Inconsistent Term Usage in Specification and Lack of Claim Term Definitions Does Not Lead to Disaster for Patentee…This Time
Ken Salen | January 16, 2013
Presidio Components, Inc. v. American Technical Ceramics Corp.
December 19, 2012
Panel: Rader, Plager and Wallach. Opinion by Rader.
The Federal Circuit affirmed the district court’s finding that substantial evidence supported the jury’s verdict that ATC’s capacitors infringed the asserted claims of the ‘356 patent. However, questions with regard to the definiteness of the specification and claim terms that could have changed the result are identified.
Presidio Components, Inc. owns U.S. Patent No. 6,816,356 relating to integrated broadband ceramic capacitor arrays. Presidio sued American Technical Ceramics Corp. (ATC) asserting that ATC’s 545L capacitors infringed the ‘356 patent. The jury found that the asserted claims were infringed and not invalid, and denied ATC’s post-trial motions for a new trial on validity and infringement of the ‘356 patent. ATC appealed these decisions.
The ’356 patent is related to a capacitor with a lower frequency portion and a higher frequency portion. The claims are directed to a multilayer integrated network of capacitors electrically connected in series and in parallel and disposed within a “substantially monolithic dielectric body,” as shown in Fig. 10A.
The invention is a one-piece design, which is an improvement over previous two-piece structures. A two-piece design, such as shown in Fig. 8A, had to be joined both together and to a circuit board through soldering or epoxy. This time-consuming process yielded a less reliable product that in turn was more difficult to use in mass production of end products.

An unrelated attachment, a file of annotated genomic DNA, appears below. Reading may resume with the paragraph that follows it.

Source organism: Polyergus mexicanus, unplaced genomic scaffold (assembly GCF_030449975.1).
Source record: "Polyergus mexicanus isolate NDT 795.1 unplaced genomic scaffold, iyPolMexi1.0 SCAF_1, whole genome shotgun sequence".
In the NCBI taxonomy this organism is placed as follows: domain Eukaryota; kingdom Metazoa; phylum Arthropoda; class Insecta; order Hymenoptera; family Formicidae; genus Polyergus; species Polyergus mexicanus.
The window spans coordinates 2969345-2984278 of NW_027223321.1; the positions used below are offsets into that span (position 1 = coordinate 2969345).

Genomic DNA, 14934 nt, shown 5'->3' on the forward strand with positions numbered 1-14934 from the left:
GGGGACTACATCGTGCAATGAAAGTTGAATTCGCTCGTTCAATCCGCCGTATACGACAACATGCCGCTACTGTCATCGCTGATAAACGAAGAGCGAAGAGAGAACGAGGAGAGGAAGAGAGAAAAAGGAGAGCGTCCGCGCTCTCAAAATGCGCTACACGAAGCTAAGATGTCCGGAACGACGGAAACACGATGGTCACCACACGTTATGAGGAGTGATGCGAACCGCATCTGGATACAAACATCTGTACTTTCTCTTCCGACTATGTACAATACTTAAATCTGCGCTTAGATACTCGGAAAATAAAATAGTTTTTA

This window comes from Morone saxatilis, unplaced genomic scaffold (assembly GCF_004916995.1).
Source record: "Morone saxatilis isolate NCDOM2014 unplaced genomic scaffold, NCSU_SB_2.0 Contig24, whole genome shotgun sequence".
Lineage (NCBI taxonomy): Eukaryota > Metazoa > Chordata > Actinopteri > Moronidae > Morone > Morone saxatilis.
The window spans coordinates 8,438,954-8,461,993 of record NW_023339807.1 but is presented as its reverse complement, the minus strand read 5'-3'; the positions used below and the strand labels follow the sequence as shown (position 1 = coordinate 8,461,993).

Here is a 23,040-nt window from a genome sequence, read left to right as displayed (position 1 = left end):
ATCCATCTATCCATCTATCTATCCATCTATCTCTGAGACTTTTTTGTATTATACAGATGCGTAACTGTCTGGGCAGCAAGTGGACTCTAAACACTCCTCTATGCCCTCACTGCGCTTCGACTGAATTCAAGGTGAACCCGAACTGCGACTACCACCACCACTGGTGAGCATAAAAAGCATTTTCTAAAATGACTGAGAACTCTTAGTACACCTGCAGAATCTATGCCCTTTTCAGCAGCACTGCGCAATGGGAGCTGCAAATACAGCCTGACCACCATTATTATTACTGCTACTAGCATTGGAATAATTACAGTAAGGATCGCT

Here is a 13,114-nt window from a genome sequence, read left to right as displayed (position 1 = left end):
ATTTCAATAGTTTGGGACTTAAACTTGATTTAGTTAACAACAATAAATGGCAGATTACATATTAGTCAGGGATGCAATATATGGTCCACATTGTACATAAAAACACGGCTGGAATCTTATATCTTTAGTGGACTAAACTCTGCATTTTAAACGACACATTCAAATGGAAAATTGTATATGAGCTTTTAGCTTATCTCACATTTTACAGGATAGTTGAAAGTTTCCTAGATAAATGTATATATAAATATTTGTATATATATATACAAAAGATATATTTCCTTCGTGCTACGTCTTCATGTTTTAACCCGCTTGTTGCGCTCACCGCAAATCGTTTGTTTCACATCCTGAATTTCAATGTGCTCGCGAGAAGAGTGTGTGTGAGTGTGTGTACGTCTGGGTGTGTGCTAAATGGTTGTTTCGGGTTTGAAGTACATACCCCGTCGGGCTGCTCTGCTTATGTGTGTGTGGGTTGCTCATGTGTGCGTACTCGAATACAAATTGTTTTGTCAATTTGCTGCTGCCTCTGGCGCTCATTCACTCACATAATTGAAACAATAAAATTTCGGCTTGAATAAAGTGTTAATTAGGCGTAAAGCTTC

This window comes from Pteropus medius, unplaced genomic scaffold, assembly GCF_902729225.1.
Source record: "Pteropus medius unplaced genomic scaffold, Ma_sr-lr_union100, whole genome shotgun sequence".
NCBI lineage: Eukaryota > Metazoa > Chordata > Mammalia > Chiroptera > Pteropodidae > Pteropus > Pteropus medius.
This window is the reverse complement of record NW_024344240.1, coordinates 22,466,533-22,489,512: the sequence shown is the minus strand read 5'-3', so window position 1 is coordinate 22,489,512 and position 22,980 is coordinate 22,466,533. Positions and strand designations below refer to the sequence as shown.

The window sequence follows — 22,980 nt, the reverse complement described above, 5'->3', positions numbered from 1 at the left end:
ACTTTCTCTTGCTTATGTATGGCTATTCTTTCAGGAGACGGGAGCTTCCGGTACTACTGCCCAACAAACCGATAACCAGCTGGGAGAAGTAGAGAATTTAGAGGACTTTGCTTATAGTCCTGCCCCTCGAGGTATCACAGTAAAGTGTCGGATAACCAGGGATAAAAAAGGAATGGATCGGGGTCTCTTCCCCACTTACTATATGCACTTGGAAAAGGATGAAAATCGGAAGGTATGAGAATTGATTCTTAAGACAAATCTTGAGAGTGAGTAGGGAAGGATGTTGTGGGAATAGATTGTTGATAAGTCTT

Independent claim 1 is representative and reads as follows:
1. A capacitor comprising:
a substantially monolithic dielectric body;
a conductive first plate disposed within the dielectric body;
a conductive second plate disposed within the dielectric body and forming a capacitor with the first plate;
a conductive first contact disposed externally on the dielectric body and electrically connected to the first plate; and
a conductive second contact disposed externally on the dielectric body and electrically connected to the second plate, and the second contact being located sufficiently close to the first contact to form a first fringe-effect capacitance with the first contact.
Presidio filed the application leading to the ’356 patent with the U.S. PTO in April 2003; the patent issued in November 2004. In September 2003, ATC filed a provisional patent application for its work on the 545L broadband capacitor. After reviewing Presidio’s published patent application in March 2004, ATC proceeded to file its non-provisional application in September 2004.
In February 2006, the PTO rejected ATC’s application, citing the ’356 patent as prior art. Nonetheless, ATC started selling 545L capacitors in June 2006. In August 2006, ATC overcame the PTO’s rejection by arguing that the ’356 patent did not teach “orientation insensitivity,” a claimed limitation of its application. ATC’s patent issued in July 2007. Presidio sued ATC in February 2008, alleging ATC’s 545L capacitors infringe its ’356 patent.
The district court conducted a jury trial in December 2009, which found the asserted claims willfully infringed and not invalid. The jury found that ATC’s 545L capacitors literally infringe the asserted claims of the ’356 patent. ATC challenged the jury’s finding that the 545L capacitor meets the “substantially monolithic dielectric body” limitation of the asserted claims. The Federal Circuit reviews a finding of infringement for substantial evidence.
To prove literal infringement, a plaintiff must show that the accused device contains each and every limitation of the asserted claims. In infringement cases, the court first interprets the claims to determine their scope and meaning. Next, the jury compares the properly construed claims to the allegedly infringing device. If any claim limitation is absent from the accused device, there is no literal infringement as a matter of law.
The district court materially adopted ATC’s proposed construction of “a substantially monolithic dielectric body” as
“a dielectric body largely but not wholly without seams from the inclusion of plates within the dielectric body.”